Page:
We closed the first quarter of 2018 following a period of intense scrutiny on the restructuring and insolvency profession. The stress in the retail and dining sectors, the increase in CVAs and the various attendances of stakeholders in the profession before Select Committees has been the forerunner to two consultation papers.

On 20 March, the Department for Business, Energy and Industrial Strategy (BEIS) launched a consultation entitled ‘Insolvency and Corporate Governance’ and on 19 March, the Department for Work and Pensions launched a white paper on ‘Defined Benefits Pension Schemes’. The two papers raise similar issues in respect of the liabilities of directors of the insolvent entity’s parent in the context of insolvency of major companies like BHS and Carillion.

The BEIS Consultation Paper is wide-ranging in scope and highlights issues which could have far-reaching implications for directors, distressed investors and lenders.

The Consultation considers:

  • Sales of a business in distress: the paper proposes potential changes to ensure directors of group companies are more accountable for losses occurring upon the sale of subsidiary/ies which enter an insolvency process within two years of the sale. The example given in the consultation is a (barely disguised) summary of the factual circumstances of BHS. The consultation proposes penalties for directors in circumstances where at the time of the sale the directors could not have reasonably believed that the sale would benefit creditors or employees;
  • Reversal of value extraction schemes: this proposal is aimed at the distressed investment community and proposes that Insolvency Practitioners (IP) are given increased powers to investigate a company ‘rescued’ by investors which then becomes insolvent. The IP’s powers would extend to challenging excessive management fees, high interest rates and security taken;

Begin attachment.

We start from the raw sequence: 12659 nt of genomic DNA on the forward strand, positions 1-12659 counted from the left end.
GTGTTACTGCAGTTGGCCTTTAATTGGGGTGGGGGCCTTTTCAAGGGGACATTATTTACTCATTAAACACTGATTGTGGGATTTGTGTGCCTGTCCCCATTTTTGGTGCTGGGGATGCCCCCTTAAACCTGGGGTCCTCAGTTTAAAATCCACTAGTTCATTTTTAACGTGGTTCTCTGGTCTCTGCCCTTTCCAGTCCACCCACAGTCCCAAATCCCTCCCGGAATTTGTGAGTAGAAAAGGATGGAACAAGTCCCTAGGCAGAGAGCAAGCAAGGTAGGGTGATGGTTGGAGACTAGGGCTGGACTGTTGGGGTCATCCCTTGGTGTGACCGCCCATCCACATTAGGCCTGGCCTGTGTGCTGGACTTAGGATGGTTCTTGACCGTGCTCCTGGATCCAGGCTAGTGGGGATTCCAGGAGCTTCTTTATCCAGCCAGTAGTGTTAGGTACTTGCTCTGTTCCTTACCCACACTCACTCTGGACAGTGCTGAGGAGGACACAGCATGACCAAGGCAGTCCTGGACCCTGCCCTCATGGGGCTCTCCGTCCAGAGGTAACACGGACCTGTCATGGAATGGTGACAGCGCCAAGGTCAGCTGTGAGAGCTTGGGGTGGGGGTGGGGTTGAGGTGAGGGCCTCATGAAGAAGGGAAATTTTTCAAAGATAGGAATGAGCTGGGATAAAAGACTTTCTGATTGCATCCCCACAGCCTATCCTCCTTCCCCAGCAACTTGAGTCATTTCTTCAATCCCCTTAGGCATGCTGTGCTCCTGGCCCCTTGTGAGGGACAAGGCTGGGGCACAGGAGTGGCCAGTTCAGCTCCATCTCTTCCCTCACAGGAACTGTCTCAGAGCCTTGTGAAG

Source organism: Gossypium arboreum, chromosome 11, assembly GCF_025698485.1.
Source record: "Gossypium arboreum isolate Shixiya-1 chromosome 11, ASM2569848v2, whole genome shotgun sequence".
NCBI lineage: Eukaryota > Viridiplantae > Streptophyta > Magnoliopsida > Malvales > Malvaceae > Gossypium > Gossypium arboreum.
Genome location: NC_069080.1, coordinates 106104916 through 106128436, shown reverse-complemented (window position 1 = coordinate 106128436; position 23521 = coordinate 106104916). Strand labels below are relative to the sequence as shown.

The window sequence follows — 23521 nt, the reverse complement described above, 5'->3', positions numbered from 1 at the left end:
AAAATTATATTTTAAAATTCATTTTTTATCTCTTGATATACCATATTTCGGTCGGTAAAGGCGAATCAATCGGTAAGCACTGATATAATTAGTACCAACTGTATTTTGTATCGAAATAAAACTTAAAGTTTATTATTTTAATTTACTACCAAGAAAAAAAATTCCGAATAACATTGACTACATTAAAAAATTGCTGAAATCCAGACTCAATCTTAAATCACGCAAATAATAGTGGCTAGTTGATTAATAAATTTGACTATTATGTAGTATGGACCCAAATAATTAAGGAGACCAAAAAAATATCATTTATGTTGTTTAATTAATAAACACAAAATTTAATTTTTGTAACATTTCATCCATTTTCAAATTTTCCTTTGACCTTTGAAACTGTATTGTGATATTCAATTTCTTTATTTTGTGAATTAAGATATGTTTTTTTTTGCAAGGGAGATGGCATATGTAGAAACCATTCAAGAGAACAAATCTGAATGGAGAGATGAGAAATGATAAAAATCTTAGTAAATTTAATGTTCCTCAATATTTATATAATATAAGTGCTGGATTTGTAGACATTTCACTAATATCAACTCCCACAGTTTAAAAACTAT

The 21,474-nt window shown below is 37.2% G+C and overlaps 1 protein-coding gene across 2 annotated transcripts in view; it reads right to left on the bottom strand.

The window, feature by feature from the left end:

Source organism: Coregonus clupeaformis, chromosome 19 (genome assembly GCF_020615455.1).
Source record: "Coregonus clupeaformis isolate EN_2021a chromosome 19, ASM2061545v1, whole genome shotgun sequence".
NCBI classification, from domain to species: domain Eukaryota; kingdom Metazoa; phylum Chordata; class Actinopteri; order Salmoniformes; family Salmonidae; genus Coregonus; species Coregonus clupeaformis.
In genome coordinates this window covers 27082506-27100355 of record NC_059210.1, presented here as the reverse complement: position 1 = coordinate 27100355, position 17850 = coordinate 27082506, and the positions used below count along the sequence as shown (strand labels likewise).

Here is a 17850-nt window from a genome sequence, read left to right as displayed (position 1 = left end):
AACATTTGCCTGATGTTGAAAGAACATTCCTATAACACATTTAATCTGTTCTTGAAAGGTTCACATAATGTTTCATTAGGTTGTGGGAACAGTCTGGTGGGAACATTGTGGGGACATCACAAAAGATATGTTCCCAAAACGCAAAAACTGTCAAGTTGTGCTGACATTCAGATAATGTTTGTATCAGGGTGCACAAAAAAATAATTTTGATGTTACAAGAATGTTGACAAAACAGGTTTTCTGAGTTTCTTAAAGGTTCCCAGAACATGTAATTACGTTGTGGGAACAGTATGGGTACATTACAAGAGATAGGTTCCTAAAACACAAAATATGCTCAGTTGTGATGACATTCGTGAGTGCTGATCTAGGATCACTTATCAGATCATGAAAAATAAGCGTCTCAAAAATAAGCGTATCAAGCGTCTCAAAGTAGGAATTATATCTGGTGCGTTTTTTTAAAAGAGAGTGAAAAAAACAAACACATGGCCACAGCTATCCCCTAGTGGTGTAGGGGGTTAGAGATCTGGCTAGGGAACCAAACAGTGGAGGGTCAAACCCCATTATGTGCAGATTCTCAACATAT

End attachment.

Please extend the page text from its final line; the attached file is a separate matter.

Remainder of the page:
• Investigations into the actions of directors of dissolved companies: this proposal explores extending the Insolvency Service’s investigative powers into the conduct of directors who dissolve companies with outstanding debts or where there are allegations of director misconduct. Whilst difficult to argue against, on a practical level it is challenging to understand how the Insolvency Service will find the additional resources to undertake such investigations;
  • Strengthening Corporate Governance and pre-Insolvency situations: there are a range of proposals which are particularly aimed at looking at companies when they are in the zone of insolvency. The proposals focus on greater governance (record keeping), shareholder responsibilities (understanding the subsidiary’s long term strategy, corporate governance, risk management and executive remuneration), payment of dividends, use of professional advisors (in situations where directors do not independently examine the issues in accordance with their wider directors’ duties) and protection for the company’s supply chains. Of particular interest to the lending community is the suggestion in the report that the ‘prescribed part’ should be reconsidered either to remove the current cap entirely or to increase the proportion of floating charge realisations available for unsecured creditors, particularly in larger insolvencies.

With a response deadline of 11 June, it is apparent that there is a political will to react to the issues highlighted by cases such as Carillion and BHS and to hold those responsible for navigating major corporates more directly accountable.

As past experience has shown, extreme cases do not tend to make good law. It is incumbent on everyone to consider the balancing exercise between lax corporate governance on the one hand and the need for certainty, encouraging continued investment and attracting talent to the boardroom on the other.